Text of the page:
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Feral Dragons on an Obstacle Course

Last night, Dad, Mom, and Kiddo and I played a variation on the Goblin Quest playtest. This is a game in which you have 5 goblin characters and rotate through them as each of your goblins dies. You build a dice pool based on your relevant stats, though ultimately, you pick one to 4 d6’s to roll, with a 1/3 chance of success and a 1/3 chance of hit point loss (and each goblin has 2 hit points).

The result is universally a silly game where you’re trying to do whatever the quest is, before the clock (and your supply of goblins) runs out.

We modified it for the Feral Dragons that were invented last week, with a few changes. The clutch had Something We’re Good At, Something We’re Terrible At, and each dragon had a Special Feature that had to be somehow visible. You couldn’t just say “We’re smart.” You had to have some way that I would look at the character and see that they are smart.

Mechanically, Goblin Quest boils down to “build a dice pool of 1-4 d6’s, roll them, and narrate how you get hurt and/or succeed, based on the dice rolls. You need nx9 successes, where n is the number of players, over the course of the story, to complete the quest, and each player can get 10 injuries total before they are out. Statistically, it favors failure.

The FDM's Notes
The FDM’s Notes

I had everyone write down a clutch and good/terrible, and one feral dragon. Dad and Kiddo sped ahead and wrote down several ferals to start, but I mentioned they would probably want to change them when they came up in play.

Dad made his feral clutch based on the Mystery Machine from Scooby Doo.

The Mystery Machine Ferals (I wanted to kill Scrappy Doo more than anything else in any game I've ever played....)
The Mystery Machine Ferals (I wanted to kill Scrappy Doo more than anything else in any game I’ve ever played….)

Mom made hers based on Starbucks drinks.

Mocha died falling and breaking a nail, I believe....
Mocha died falling and breaking a nail, I believe….

And Kiddo made hers based on misery and pain… except not.

The Misery Clutch of Emo Power-Ups
The Misery Clutch of Emo Power-Ups

We also made a fiction rule that feral dragons who “die” are not dead. They turn to stone, but will be back to normal the next day. This explains a LOT about the other feral dragons and their relative lack of concern when someone is turned to stone.

As a back-pocket rule, losing the second hit point didn’t have to mean death or even being turned to stone for any feral dragon, as long as they were taken out of the story. This was important later.

I sketched a little map and they decided to have a quest of clearing out the trampoline (it was supposed to be a barn, but hey. Trampoline!) and that morphed into an obstacle course which would have crocodiles they needed to swing above on a rope, and a tire obstacle, and the trampoline. We invented another group of ferals, the Gloop Gloops, who would compete with them.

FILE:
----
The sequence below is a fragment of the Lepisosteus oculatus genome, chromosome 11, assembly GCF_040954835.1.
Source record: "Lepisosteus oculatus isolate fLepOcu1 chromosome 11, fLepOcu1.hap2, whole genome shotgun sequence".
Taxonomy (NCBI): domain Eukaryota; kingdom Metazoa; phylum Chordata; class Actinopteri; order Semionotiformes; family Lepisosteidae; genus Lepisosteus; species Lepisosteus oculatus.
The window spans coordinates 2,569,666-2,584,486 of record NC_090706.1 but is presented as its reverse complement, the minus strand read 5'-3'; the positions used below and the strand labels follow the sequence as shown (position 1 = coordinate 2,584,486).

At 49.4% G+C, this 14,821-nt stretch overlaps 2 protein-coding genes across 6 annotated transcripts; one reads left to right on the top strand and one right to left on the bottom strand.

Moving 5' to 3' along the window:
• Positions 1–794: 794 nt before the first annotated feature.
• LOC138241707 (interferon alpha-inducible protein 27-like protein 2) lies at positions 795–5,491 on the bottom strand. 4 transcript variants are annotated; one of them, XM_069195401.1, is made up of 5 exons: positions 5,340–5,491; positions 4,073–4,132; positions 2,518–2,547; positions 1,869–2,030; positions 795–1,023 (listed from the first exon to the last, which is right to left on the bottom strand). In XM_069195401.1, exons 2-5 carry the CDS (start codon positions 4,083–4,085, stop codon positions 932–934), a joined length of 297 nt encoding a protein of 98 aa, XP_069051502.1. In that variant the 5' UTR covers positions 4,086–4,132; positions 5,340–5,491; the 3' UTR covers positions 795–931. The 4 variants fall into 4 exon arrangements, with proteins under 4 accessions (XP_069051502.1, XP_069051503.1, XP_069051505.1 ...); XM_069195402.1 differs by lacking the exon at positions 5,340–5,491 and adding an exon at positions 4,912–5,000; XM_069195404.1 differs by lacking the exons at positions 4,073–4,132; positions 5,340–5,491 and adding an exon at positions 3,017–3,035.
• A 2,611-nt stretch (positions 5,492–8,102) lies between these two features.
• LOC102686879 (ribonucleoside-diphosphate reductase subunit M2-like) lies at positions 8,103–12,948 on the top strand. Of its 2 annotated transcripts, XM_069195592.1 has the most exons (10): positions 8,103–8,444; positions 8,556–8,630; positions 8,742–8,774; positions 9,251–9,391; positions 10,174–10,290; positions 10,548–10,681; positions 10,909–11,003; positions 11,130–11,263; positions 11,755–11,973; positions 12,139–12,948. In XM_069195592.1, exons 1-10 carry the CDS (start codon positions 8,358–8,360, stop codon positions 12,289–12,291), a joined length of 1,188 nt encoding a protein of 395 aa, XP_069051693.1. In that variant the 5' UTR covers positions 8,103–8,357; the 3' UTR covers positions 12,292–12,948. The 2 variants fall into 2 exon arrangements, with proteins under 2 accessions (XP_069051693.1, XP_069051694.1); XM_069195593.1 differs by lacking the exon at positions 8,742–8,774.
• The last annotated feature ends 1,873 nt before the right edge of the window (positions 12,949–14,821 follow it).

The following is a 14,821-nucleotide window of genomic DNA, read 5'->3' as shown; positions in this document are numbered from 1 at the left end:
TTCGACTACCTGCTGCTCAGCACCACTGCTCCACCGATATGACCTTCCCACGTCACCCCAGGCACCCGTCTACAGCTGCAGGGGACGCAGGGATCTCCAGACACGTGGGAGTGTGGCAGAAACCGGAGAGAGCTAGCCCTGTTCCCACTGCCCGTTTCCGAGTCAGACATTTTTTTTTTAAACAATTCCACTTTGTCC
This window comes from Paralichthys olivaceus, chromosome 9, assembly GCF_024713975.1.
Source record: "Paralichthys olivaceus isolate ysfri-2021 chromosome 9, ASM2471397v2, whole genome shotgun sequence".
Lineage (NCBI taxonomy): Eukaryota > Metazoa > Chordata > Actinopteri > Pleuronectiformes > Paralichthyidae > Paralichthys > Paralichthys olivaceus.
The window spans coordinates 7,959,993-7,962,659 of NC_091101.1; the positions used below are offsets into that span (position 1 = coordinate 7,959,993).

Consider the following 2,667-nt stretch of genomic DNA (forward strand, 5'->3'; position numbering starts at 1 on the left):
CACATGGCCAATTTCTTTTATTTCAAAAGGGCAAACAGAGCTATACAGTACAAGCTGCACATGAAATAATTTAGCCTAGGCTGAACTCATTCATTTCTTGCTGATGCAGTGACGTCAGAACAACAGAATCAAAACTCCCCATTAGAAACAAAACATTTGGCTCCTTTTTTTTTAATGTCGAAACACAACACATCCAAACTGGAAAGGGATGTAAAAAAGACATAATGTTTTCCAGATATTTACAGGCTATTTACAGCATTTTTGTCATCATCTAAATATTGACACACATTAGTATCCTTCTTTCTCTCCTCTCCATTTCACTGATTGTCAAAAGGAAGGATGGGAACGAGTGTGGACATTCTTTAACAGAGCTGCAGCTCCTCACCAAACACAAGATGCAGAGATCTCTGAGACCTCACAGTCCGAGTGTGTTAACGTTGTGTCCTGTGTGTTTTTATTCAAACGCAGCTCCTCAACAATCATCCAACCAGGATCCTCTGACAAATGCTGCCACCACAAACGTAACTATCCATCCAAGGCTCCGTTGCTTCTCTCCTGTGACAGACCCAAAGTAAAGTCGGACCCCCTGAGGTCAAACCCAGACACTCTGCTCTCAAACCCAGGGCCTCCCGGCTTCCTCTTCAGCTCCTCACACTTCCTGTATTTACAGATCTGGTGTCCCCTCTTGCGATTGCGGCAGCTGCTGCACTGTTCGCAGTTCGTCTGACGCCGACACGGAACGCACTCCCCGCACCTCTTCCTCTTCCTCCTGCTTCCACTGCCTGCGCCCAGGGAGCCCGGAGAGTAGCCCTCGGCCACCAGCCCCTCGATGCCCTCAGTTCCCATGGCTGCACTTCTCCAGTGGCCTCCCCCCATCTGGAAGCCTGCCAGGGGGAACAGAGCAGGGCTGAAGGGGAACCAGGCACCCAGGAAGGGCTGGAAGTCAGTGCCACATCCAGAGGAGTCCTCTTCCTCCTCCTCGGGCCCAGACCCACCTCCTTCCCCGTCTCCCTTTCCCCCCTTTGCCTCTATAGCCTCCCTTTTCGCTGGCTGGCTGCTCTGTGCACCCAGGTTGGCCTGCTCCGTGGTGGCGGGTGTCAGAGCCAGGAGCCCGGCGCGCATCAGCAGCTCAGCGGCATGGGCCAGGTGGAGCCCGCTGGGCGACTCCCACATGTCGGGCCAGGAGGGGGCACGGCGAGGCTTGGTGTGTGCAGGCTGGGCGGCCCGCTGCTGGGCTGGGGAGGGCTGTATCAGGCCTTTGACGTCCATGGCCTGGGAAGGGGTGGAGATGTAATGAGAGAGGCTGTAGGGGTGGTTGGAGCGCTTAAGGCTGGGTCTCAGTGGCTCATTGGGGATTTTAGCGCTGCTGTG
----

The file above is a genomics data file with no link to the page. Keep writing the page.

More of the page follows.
In the course of the game, we realized that the prize was the much-desired “Bone Thingy,” also known as a skeleton! If you’re paying attention to my Epyllion posts, you know that ferals who do not have a skeleton are Trouble. I think we know why, now.

The three stages of the adventure were to get rope and tires, set up the course and clear out the trampoline brush, and then run the race.

In the first scene, Dad’s dragon “Fred” whose special feature was “wears an ascot” cast some powerful dragon magic. Now, we’re not saying he turned into a pile of tires. We’re just saying that when the smoke cleared, there were tires and Fred was gone.

Kiddo’s dragon Undead had a special feature of being able to remove her body parts and reattach them. She lost her last hit point when she took off her own head to scare the rival Gloop Gloops. There is now a feral dragon statue holding her own head out with a scary face.

The Gloop Gloops showed up in scene two, during the setup, and cast a curse on the dragons. From that point on, the characters all had an extra d6 for their dice, an orange die that I had in my collection. They had to roll it until it was somehow negated, and the d6 always had a -1. This escalated the failures quite a bit, but that d6 rolls 6’s a lot, and on the balance, I think it helped more than hindered the players.

The hijinx in the game were very high. The tension was ratcheted up in the final scene, the actual race, where the players had to decide how much their dragons wanted to cheat ( the Gloop Gloops are notorious cheaters).

At one point, Dad’s dragons (they were modeled on the Mystery Machine characters) unmasked a crocodile as Old Man Winters.

Kiddo had made a feral dragon named Talent who was good at “Everything.” I passed a note to her dad that this was Kiddo’s 4th RPG session and she was already min maxing. I’m so proud.

Her next-to-last character was L.M., who was super-smart and had a power armor suit (power creep!) L.M. is an interesting dragon, because Kiddo was emotionally invested in her. When L.M. rolled a bunch of 1’s on the dice, she wanted to take it back.

Her parents were firm– you can’t take it back.

I’m the FDM (Feral Dragon Master). Kiddo was really upset. Something about what had just happened wasn’t fair to her mind, and it was going badly. Trust in my DMing was being lost. Time for the back-pocket rule.